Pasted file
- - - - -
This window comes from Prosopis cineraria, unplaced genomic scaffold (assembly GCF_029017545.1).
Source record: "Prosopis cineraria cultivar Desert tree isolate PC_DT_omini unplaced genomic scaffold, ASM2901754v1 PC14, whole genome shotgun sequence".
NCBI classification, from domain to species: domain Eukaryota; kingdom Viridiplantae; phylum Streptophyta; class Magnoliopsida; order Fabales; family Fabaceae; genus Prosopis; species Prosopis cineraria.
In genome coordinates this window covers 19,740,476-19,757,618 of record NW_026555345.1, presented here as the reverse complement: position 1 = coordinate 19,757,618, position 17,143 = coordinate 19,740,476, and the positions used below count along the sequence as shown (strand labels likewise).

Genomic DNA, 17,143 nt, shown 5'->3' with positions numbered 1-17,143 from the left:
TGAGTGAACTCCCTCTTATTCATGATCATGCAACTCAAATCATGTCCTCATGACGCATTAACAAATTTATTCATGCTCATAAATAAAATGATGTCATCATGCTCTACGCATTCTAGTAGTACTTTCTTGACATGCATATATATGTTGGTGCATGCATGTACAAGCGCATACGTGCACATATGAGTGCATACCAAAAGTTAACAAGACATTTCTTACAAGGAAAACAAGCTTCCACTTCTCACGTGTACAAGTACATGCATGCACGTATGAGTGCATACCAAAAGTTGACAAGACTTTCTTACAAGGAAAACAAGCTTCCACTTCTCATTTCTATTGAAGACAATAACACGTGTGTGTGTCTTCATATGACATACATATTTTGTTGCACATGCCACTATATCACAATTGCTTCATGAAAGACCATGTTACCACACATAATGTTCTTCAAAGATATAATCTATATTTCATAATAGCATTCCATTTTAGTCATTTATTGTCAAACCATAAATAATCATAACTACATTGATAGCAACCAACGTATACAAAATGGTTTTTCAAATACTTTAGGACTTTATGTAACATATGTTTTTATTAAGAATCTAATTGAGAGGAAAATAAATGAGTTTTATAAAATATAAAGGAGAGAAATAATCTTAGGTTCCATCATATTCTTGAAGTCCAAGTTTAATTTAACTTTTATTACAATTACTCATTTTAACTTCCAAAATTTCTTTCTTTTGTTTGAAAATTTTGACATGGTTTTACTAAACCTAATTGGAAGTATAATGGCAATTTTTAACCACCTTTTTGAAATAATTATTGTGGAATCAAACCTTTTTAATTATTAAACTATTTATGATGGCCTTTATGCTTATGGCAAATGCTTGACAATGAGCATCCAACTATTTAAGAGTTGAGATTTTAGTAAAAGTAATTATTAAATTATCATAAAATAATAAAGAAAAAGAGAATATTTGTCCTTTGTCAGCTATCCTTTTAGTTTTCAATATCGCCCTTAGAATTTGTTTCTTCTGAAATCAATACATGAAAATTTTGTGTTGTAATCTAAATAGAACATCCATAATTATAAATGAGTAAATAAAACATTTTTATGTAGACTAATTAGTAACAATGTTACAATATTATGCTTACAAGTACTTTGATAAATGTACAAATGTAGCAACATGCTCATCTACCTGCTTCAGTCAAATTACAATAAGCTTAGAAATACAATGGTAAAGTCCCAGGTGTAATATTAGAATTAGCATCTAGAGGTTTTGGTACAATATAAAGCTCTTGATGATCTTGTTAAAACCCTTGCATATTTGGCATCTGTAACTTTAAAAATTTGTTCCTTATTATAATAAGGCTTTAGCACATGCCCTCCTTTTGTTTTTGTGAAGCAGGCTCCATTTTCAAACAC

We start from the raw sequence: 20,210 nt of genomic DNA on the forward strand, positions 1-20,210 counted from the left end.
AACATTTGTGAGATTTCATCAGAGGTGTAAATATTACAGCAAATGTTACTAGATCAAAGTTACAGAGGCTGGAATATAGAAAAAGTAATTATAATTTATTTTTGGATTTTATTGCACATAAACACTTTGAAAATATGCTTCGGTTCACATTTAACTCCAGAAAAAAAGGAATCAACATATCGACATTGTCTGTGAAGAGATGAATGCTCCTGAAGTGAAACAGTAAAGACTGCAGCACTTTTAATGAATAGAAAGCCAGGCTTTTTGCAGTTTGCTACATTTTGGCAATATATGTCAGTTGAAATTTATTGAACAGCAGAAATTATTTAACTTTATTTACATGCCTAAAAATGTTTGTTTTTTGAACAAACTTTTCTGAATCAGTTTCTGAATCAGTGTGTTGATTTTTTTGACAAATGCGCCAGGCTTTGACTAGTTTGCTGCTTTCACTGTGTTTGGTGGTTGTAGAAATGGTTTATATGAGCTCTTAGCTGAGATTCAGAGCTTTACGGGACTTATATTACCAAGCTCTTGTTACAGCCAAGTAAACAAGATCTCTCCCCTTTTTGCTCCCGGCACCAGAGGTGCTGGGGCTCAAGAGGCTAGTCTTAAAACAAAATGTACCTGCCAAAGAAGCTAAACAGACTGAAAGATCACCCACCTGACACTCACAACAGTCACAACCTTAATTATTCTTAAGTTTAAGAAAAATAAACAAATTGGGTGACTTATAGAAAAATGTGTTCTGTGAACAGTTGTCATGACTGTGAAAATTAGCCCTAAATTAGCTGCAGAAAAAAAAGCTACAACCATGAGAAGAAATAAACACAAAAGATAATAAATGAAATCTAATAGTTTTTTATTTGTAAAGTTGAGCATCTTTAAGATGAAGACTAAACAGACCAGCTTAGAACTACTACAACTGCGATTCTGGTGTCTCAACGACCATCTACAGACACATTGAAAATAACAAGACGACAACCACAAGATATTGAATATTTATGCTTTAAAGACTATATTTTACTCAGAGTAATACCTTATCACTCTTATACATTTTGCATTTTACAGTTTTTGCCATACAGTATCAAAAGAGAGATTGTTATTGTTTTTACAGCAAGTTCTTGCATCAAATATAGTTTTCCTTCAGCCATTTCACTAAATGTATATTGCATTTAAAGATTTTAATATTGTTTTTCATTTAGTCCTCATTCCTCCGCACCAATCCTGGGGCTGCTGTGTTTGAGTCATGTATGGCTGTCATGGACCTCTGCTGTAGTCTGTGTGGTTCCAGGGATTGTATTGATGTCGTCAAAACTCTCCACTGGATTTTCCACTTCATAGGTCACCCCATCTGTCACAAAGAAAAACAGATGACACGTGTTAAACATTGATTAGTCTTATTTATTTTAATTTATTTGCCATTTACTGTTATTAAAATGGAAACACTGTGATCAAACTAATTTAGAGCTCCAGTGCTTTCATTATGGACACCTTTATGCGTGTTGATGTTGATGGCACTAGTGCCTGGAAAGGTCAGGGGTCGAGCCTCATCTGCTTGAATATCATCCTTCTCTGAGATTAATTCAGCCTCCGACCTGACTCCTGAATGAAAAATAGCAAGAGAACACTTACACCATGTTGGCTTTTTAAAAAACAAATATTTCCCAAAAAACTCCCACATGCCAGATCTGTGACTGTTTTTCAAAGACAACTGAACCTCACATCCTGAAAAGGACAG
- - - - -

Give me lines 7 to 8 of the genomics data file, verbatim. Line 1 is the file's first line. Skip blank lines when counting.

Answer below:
We start from the raw sequence: 20,210 nt of genomic DNA on the forward strand, positions 1-20,210 counted from the left end.
AACATTTGTGAGATTTCATCAGAGGTGTAAATATTACAGCAAATGTTACTAGATCAAAGTTACAGAGGCTGGAATATAGAAAAAGTAATTATAATTTATTTTTGGATTTTATTGCACATAAACACTTTGAAAATATGCTTCGGTTCACATTTAACTCCAGAAAAAAAGGAATCAACATATCGACATTGTCTGTGAAGAGATGAATGCTCCTGAAGTGAAACAGTAAAGACTGCAGCACTTTTAATGAATAGAAAGCCAGGCTTTTTGCAGTTTGCTACATTTTGGCAATATATGTCAGTTGAAATTTATTGAACAGCAGAAATTATTTAACTTTATTTACATGCCTAAAAATGTTTGTTTTTTGAACAAACTTTTCTGAATCAGTTTCTGAATCAGTGTGTTGATTTTTTTGACAAATGCGCCAGGCTTTGACTAGTTTGCTGCTTTCACTGTGTTTGGTGGTTGTAGAAATGGTTTATATGAGCTCTTAGCTGAGATTCAGAGCTTTACGGGACTTATATTACCAAGCTCTTGTTACAGCCAAGTAAACAAGATCTCTCCCCTTTTTGCTCCCGGCACCAGAGGTGCTGGGGCTCAAGAGGCTAGTCTTAAAACAAAATGTACCTGCCAAAGAAGCTAAACAGACTGAAAGATCACCCACCTGACACTCACAACAGTCACAACCTTAATTATTCTTAAGTTTAAGAAAAATAAACAAATTGGGTGACTTATAGAAAAATGTGTTCTGTGAACAGTTGTCATGACTGTGAAAATTAGCCCTAAATTAGCTGCAGAAAAAAAAGCTACAACCATGAGAAGAAATAAACACAAAAGATAATAAATGAAATCTAATAGTTTTTTATTTGTAAAGTTGAGCATCTTTAAGATGAAGACTAAACAGACCAGCTTAGAACTACTACAACTGCGATTCTGGTGTCTCAACGACCATCTACAGACACATTGAAAATAACAAGACGACAACCACAAGATATTGAATATTTATGCTTTAAAGACTATATTTTACTCAGAGTAATACCTTATCACTCTTATACATTTTGCATTTTACAGTTTTTGCCATACAGTATCAAAAGAGAGATTGTTATTGTTTTTACAGCAAGTTCTTGCATCAAATATAGTTTTCCTTCAGCCATTTCACTAAATGTATATTGCATTTAAAGATTTTAATATTGTTTTTCATTTAGTCCTCATTCCTCCGCACCAATCCTGGGGCTGCTGTGTTTGAGTCATGTATGGCTGTCATGGACCTCTGCTGTAGTCTGTGTGGTTCCAGGGATTGTATTGATGTCGTCAAAACTCTCCACTGGATTTTCCACTTCATAGGTCACCCCATCTGTCACAAAGAAAAACAGATGACACGTGTTAAACATTGATTAGTCTTATTTATTTTAATTTATTTGCCATTTACTGTTATTAAAATGGAAACACTGTGATCAAACTAATTTAGAGCTCCAGTGCTTTCATTATGGACACCTTTATGCGTGTTGATGTTGATGGCACTAGTGCCTGGAAAGGTCAGGGGTCGAGCCTCATCTGCTTGAATATCATCCTTCTCTGAGATTAATTCAGCCTCCGACCTGACTCCTGAATGAAAAATAGCAAGAGAACACTTACACCATGTTGGCTTTTTAAAAAACAAATATTTCCCAAAAAACTCCCACATGCCAGATCTGTGACTGTTTTTCAAAGACAACTGAACCTCACATCCTGAAAAGGACAG